Are you using an exercise ball as part of your exercise routine? I cannot think of a cheaper, more versatile piece of equipment. Exercise balls (also known as stability balls) have multiple uses that can enhance your fitness and prevent you from becoming dysfunctional or imbalanced. They are a great addition to any home gym (or work space). And super cheap. The one I’ll be using below is the Forever Flex stability ball (55cm), which you can find here. It’s great because it will hold up to 2200 lbs without popping.
Ergonomics (proper posture)
1. Using the ball as a chair, at home or at the office. This is one of my favorite ways to utilize a ball… so simple! Most of us when we sit around at home or in an office chair, we sit biomechanically incorrect. This means we sit with poor posture, which affects the health of our spine, muscles, and joints negatively. I always make sure to assess this when I have people coming to me with low back pain or neck pain, because it is a HUGE contributor. Many times if you make this one change, you can eliminate a lot of pain. Proper sitting can be seen below on this exercise ball.
- pelvis rolled forward
- curve in the lumbar spine or low back
- shoulders back
- head in line with body
2. Pelvic rocks. This exercise is GREAT for anyone who has problems with their SI (sacroiliac joints), sacrum (triangle bone at the base of your spine), and PREGNANT WOMEN. Yes, this exercise is fantastic for pregnant women. It keeps the pelvis moving properly so that the bones do not get ‘stuck’ and there is no inflammation build-up or pain. This exercise helps keep the pelvis aligned in anyone and especially in pregnant women so that baby has adequate room to be positioned properly. I use the Webster Technique to help pregnant women with their pelvic alignment, and I always have patients perform the below movements.
3. Midback or thoracic spine extension. When we sit for extended periods of time with poor posture, we can develop an exaggerated curve in our midback, which puts a lot of strain on the spinal joints. This can lead to midback pain and muscle spasms in the around the spine. Resting with your back on the ball in extension, helps to relieve pressure off the spinal joints, relax the musculature, and promotes range of motion.
4. Abdominal exercises. An exercise ball is a great addition to any ab workout. Many people have ab muscles that do not fully engage. Exercise that introduces a component of instability is a great way to retrain muscles to fire properly. The abdominal muscles are an important factor in lumbar spine, or low back, stability. I see many case of low back pain as a result of instability, or too much movement. In these case, retraining of the muscles is crucial. Below is a butter churner exercise. This is an advanced plank move. Once you are stable in the plank position, you use your elbows to roll the ball in a circle, like churning butter.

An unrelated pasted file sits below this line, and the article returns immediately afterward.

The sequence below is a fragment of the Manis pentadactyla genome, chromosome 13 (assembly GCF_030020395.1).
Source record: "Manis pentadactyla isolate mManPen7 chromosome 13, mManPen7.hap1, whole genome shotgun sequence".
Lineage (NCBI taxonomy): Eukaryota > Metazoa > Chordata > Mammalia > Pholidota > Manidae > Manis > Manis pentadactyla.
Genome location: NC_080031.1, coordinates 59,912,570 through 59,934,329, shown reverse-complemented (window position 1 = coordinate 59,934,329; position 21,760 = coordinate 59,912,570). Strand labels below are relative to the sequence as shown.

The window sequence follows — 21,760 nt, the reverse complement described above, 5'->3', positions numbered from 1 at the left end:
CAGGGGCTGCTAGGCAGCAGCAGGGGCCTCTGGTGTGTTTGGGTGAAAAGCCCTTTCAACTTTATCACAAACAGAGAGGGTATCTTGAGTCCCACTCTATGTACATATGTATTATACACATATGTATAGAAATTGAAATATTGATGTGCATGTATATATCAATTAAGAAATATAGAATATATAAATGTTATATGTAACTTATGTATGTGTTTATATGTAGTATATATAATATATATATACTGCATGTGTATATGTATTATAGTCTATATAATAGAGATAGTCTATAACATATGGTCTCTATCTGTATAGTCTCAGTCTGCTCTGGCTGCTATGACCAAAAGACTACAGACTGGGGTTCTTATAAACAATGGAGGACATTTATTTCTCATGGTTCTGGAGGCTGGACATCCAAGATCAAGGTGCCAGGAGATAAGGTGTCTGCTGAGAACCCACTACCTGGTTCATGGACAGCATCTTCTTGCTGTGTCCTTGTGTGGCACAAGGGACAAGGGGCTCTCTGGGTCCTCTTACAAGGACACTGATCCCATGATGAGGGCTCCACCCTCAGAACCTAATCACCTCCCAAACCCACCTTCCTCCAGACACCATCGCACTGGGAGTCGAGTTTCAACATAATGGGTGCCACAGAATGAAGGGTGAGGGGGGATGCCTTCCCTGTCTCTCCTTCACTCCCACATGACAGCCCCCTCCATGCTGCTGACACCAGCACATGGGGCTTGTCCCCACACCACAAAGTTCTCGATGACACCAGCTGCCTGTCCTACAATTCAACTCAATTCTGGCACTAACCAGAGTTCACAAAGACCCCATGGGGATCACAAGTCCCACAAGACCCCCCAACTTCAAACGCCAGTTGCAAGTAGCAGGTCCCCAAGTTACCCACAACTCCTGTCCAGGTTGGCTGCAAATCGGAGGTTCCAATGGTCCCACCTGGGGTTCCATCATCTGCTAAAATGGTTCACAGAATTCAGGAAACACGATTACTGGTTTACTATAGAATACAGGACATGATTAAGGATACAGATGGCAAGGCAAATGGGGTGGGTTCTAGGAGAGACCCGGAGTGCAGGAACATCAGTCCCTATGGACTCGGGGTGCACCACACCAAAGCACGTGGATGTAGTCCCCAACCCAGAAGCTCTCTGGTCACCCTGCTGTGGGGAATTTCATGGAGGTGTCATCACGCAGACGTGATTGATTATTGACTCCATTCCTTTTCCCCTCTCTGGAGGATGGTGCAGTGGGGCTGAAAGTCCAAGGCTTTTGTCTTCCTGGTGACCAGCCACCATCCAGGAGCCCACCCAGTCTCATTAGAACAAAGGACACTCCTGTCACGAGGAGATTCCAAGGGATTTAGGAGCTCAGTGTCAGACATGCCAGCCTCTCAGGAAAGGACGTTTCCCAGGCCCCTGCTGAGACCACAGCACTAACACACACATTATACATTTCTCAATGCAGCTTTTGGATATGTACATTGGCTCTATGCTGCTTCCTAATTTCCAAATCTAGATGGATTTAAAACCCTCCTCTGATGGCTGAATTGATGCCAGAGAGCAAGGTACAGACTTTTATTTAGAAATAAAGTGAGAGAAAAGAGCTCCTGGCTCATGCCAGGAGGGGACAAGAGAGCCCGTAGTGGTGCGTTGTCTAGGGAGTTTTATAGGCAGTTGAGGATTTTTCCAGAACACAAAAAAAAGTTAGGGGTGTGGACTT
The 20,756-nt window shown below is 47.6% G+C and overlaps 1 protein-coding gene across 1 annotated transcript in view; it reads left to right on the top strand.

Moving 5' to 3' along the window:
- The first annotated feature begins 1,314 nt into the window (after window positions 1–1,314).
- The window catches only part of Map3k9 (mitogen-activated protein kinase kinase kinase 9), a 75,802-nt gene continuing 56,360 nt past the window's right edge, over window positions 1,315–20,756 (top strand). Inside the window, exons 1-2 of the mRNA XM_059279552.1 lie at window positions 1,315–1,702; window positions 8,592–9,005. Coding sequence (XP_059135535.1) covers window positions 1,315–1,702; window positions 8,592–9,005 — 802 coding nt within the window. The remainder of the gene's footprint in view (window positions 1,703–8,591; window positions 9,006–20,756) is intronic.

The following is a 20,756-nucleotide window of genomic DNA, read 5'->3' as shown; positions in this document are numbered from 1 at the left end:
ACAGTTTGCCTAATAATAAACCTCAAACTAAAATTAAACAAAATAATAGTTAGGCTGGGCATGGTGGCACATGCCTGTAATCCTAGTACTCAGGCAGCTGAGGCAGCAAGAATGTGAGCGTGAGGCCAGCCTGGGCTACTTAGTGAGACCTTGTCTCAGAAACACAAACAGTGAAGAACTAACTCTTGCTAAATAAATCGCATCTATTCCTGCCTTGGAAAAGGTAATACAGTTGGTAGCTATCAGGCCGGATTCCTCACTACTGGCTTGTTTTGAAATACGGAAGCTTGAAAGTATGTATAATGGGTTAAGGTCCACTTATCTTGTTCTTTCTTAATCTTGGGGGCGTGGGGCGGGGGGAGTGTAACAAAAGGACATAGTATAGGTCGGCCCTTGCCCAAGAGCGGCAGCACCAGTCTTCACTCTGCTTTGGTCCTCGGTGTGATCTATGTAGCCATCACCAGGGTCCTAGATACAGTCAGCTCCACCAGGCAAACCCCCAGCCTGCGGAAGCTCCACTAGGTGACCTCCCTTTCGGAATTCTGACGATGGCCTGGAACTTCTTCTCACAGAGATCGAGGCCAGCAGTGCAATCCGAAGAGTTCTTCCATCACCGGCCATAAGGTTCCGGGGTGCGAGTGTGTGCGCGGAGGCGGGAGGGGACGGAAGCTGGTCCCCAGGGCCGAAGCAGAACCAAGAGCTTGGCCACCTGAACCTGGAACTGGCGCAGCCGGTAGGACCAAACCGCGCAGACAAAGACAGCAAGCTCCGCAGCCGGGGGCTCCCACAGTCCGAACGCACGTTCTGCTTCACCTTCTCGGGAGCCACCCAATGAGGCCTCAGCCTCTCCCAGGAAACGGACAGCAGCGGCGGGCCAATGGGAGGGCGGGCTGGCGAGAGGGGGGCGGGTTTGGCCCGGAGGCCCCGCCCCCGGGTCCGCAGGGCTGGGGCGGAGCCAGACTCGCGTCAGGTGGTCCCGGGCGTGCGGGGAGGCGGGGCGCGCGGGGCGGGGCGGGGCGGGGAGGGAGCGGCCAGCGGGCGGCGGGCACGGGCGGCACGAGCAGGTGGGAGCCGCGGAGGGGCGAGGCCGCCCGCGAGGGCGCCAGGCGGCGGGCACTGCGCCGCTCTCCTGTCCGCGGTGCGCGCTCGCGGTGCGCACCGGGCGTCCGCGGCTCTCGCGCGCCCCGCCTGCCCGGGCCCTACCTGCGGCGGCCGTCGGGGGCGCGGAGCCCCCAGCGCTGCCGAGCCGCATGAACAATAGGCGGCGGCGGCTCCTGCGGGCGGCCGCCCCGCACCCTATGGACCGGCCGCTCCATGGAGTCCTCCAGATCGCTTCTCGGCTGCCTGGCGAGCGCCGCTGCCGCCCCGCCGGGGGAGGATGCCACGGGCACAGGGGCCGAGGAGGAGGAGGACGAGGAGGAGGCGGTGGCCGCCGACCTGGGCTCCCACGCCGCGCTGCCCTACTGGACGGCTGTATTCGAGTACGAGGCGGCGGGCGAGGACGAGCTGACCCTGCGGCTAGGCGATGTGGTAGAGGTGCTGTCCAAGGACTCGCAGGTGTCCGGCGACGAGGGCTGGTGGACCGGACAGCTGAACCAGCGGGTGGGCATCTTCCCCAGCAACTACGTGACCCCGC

Below are 2 videos of me performing crunches and an abdominal pike on the ball. Great exercises and so simple!
5. Using the exercise ball for balance training. You can stand on the ball to improve your balance. Or NOT. Haha, I do not recommend standing on an exercise ball. But this picture is pretty fun, and I’m impressed he could do it. However, this same concept can be used on another similar piece of equipment called a Bosu Sport Balance Trainer. It’s basically an exercise ball cut in half with a platform on it. I recommend practicing standing on a Bosu Ball with one leg for anyone who has painful hips, or one side tighter than the other. I prefer standing on the platform barefoot with the ball portion on the ground. Stand on one leg for as long as you can, then switch sides. This should be done daily. Once it comes easy, you can start to introduce small movements like a partial squat while maintaining your balance. It is also important to make sure your hips are level as you are standing on one leg, to properly utilize your glutes.
The above ways to use an exercise ball are crucial movements and techniques used in rehabilitation of many musculoskeletal conditions. As humans, we often become imbalanced with our daily routines of sitting, crossing our legs, or standing with poor posture. At first these habits will not cause problems, but over time can lead to nagging aches and pains.
I highly recommend using an exercise ball as a chair for proper sitting posture, as sitting is one of the worst things we can put ourselves through biomechanically. That along with the above small movement exercises can make a world of difference between being in pain and biomechanically sound. Treat yourself.